Once considered a process for absorbing carbon dioxide, it has become evident that natural weathering releases a significant proportion into the atmosphere.
In the past, scientists viewed the natural weathering of rocks as a way to sequester carbon dioxide from the atmosphere, but a moment of doubt has shifted the scientific perspective. This doubt led a research group from the University of Oxford to question whether the natural weathering of rocks might cause the emission of large quantities of carbon dioxide, competing with the emissions produced by volcanoes.
What is the weathering process?
It refers to the breakdown of rocks and minerals. It occurs entirely naturally, and this process is the first step in soil formation, as rocks, including organic material and minerals, break down to create fertile soil for plant growth. There are three types of weathering: chemical, mechanical, and biological.
The weathering process was once considered environmentally friendly because it contributed to rock breakdown. Some types of weathering react with water and atmospheric air, capturing carbon dioxide and locking it away in a solid form. This makes it part of the Earth’s natural carbon cycle, playing a role in regulating greenhouse gases on the planet.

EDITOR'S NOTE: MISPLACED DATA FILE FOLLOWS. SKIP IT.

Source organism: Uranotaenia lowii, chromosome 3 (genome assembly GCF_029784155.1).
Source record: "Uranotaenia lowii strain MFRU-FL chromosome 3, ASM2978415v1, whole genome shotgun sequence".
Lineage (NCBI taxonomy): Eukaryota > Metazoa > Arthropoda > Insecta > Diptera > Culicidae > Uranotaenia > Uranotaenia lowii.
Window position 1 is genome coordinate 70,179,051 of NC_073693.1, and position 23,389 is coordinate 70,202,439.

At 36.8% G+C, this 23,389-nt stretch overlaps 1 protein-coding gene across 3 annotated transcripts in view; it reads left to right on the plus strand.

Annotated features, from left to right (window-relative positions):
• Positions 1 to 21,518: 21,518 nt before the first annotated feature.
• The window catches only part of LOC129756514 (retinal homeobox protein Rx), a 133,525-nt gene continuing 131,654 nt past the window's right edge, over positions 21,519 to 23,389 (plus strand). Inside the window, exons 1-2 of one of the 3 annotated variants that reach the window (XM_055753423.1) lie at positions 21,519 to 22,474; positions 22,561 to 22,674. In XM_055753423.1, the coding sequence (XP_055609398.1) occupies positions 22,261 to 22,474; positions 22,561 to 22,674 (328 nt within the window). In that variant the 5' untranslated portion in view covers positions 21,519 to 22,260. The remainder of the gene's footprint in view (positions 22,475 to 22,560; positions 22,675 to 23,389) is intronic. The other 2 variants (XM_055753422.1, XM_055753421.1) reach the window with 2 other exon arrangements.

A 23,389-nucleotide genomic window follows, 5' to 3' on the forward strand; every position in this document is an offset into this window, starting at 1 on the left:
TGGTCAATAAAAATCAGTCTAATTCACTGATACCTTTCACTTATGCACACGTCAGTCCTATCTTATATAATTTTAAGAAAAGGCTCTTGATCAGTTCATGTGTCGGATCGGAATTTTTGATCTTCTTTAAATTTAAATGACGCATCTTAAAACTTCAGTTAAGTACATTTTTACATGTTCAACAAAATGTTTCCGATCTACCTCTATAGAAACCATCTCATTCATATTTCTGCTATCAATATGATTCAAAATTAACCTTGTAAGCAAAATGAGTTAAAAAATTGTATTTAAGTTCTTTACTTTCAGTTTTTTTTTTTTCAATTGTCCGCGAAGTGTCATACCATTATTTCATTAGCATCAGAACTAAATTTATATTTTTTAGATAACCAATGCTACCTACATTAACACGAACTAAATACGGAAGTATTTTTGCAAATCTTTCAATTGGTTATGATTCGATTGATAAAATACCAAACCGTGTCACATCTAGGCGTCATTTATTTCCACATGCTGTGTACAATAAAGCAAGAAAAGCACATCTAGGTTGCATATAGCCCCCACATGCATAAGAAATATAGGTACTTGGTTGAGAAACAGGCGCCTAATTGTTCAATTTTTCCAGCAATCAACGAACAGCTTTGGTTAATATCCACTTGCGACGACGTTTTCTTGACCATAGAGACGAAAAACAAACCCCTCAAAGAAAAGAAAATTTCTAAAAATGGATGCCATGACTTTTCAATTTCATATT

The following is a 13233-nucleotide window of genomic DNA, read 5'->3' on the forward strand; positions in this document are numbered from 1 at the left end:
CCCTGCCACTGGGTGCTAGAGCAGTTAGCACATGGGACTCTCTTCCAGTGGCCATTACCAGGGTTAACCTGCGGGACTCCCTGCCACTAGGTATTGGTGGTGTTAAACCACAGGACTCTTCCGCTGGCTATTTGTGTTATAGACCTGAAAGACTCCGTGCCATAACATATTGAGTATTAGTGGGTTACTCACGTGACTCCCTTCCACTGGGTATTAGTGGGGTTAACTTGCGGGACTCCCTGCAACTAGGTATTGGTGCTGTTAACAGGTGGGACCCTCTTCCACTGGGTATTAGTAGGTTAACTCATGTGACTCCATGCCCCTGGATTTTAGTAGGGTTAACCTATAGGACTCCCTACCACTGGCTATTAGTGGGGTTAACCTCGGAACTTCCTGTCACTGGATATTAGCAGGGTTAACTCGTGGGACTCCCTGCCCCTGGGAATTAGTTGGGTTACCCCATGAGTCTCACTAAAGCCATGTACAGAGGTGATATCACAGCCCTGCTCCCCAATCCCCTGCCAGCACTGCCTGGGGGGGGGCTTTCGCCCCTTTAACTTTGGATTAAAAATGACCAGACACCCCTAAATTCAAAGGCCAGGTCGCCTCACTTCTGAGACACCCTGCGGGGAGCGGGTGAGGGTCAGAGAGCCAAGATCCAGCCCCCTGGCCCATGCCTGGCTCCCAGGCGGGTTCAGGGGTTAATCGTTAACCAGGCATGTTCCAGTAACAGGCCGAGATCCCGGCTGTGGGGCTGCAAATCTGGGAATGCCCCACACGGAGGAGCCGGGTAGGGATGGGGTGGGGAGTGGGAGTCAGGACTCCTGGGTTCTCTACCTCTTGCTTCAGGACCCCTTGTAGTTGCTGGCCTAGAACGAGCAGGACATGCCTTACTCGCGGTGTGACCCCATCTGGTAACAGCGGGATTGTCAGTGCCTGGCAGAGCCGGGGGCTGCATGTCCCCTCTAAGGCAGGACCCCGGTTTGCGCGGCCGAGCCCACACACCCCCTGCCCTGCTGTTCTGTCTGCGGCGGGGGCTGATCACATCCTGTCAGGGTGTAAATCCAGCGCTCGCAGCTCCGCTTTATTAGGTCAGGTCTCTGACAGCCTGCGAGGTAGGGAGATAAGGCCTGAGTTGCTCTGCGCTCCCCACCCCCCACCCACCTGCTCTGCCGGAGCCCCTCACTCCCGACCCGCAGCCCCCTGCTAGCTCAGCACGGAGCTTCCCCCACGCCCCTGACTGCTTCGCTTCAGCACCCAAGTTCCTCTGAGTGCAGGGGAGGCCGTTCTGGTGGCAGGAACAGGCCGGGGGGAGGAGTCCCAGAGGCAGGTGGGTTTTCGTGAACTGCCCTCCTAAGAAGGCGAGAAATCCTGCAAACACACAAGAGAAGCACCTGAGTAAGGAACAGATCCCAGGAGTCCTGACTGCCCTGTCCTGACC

Competing with Volcanoes
Rocks contain a vast amount of carbon, accumulated over millions and billions of years from the remains of plants and animals. Therefore, they hold a significant stock of organic carbon. This raw carbon, when it reacts with oxygen, releases carbon dioxide gas.
Researchers measured the amount of carbon dioxide released from rocks into the atmosphere using the element rhenium, which is released into water when organic rock carbon interacts with oxygen. They obtained samples of river water and, by determining the quantity of rhenium in the water, were able to estimate the amount of carbon dioxide released from the rocks. They found that the amount of carbon dioxide produced by this process is close to what is emitted by volcanoes. The results indicate that many study areas were a source of carbon dioxide through weathering. They published their findings in the journal “Nature” on October 4, 2023.
Our carbon budget is nearing depletion, and to this day, there are many sources of greenhouse gases that humans are unaware of. While the emissions of carbon dioxide from rock weathering are small compared to current human emissions, they need to be taken seriously.